DESPITE a global boom in medicinal cannabis, only 10 out of 60 industrial hemp production licenses issued by the government of Zimbabwe have been operationalised, The NewsReportLive has learnt.
Industry players say investors have adopted a wait and see approach, choosing not to sink millions in the hemp as demand for the product remains low.
Peter Rhodes, chairman of the Cannabis Industries Association of Zimbabwe says the cannabis market had remained small, making it unattractive for investors to enter into hemp production.
“One of the challenges cannabis farmers find today is the size of the market, it hasn’t grown as quickly as expected as a result we are dealing with a very small market, competing with Canada, South America to feed into that market. As such investors are allocating their capital to other markets,” Rhodes said.
Rhodes said despite the initial excitement over the crop, enthusiasm has gone down due to subdued demand adding that with more countries legalising industrial hemp better prospects lay ahead.
“Three or four years ago, there was a great deal of enthusiasm and now the demand has not grow to the level that people were hoping. It is a demand based crop. When Germany or France legalises you will find more of the Zimbabwean product being demanded,”he said.
“There is no point in putting millions into a captivating facility when there is no one to sell to.”
The Zimbabwean industrial hemp is worth tens of millions, according to Rhodes and most hemp cultivators had not managed to export their produce due to international bottlenecks.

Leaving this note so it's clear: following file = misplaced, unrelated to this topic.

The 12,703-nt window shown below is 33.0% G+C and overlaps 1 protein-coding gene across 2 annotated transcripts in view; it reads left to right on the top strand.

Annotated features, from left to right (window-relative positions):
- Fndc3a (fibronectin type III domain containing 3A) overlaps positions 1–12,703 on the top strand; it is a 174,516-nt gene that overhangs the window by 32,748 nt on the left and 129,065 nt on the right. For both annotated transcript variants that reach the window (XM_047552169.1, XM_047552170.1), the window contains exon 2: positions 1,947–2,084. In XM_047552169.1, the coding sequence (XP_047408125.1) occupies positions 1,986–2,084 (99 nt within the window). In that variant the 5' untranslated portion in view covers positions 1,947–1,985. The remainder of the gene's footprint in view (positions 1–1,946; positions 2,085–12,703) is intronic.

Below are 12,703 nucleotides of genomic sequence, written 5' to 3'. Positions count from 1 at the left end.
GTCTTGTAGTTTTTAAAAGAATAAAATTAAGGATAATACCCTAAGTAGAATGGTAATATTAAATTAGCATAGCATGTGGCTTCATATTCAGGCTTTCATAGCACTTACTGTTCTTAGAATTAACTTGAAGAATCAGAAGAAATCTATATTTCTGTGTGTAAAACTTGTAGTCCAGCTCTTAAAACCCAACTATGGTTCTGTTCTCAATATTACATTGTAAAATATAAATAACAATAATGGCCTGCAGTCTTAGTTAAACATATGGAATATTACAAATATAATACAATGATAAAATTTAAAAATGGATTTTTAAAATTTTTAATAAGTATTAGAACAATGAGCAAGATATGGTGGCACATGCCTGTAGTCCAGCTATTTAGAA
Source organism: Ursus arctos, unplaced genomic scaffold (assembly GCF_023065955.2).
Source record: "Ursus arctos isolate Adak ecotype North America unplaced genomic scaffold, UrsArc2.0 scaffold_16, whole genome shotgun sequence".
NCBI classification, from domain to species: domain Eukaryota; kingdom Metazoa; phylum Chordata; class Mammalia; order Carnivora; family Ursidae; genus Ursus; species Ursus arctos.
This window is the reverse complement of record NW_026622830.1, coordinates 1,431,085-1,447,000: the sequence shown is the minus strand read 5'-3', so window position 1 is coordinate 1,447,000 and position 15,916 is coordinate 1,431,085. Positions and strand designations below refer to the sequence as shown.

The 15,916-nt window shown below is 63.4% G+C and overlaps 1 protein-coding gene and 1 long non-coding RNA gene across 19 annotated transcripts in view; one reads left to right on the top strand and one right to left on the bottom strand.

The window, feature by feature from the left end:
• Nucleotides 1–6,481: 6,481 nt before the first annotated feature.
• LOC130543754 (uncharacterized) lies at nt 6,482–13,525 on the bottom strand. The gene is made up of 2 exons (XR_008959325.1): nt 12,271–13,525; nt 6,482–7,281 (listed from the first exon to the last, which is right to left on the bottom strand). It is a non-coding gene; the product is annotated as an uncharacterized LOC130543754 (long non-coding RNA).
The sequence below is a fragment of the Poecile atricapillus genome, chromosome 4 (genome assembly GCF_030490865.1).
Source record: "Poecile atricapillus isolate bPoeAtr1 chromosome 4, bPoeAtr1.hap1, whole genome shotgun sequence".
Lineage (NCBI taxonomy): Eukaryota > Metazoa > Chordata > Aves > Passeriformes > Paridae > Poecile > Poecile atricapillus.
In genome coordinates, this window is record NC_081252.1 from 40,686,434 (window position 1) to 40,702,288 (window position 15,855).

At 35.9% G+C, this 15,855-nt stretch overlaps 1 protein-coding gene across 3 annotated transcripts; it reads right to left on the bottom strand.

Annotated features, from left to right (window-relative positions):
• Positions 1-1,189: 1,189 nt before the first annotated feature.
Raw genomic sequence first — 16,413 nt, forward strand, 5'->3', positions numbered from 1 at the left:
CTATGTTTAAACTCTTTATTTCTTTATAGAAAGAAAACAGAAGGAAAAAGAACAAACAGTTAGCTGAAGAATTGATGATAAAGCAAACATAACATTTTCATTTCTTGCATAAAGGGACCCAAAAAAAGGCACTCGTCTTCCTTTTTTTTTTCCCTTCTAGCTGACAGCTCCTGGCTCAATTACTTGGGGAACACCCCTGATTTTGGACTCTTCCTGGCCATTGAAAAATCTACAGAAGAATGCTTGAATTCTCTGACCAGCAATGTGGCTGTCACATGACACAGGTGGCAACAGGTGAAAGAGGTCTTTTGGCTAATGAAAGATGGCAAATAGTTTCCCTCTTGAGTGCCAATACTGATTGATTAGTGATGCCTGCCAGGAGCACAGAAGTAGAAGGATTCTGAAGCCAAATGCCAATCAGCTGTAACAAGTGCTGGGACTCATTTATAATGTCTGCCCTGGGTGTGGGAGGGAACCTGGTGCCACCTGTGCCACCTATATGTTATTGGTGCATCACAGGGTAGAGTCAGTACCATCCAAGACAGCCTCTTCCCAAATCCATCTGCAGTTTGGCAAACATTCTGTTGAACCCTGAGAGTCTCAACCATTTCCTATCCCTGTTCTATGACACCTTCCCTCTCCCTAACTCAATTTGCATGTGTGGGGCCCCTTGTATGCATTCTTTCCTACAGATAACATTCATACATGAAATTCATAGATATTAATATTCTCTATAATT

“Most of those groups that have cultivated have not exported yet. At this stage, it is very early. The government has really tried to incentivise but you cannot make investors part with their money if they don’t believe the market is big enough to do so,” Rhodes said.
The southern African country became one of the first in Africa to legalise the production of medicinal cannabis in 2018, hoping for a fresh income stream of badly needed export dollars.
The global cannabis industry could be worth $272 billion by 2028, according to Barclays analysts, and Zimbabwe’s Finance Minister Mthuli Ncube has said the country wants at least $1 billion of that — more than it currently makes from its top agricultural export tobacco.
As Africa’s biggest tobacco producer, Zimbabwean officials also recognise the need to diversify away from the addictive narcotic that is proven to be ruinous to the health of smokers and those around them. Cannabis is seen as a less harmful alternative to cigarettes and its cannabidiol (CBD) widely accepted as a natural remedy.
But challenges remain, not least the huge cost of getting set up amid tight regulations, such as the requirement to use a greenhouse to meet the criteria for ‘organically grown’ cannabis — necessary to be able to sell it to the medical market.
“i think hemp will play a role in Zimbabwe’s agricultural space but at this stage, it is still too early,” Rhodes said.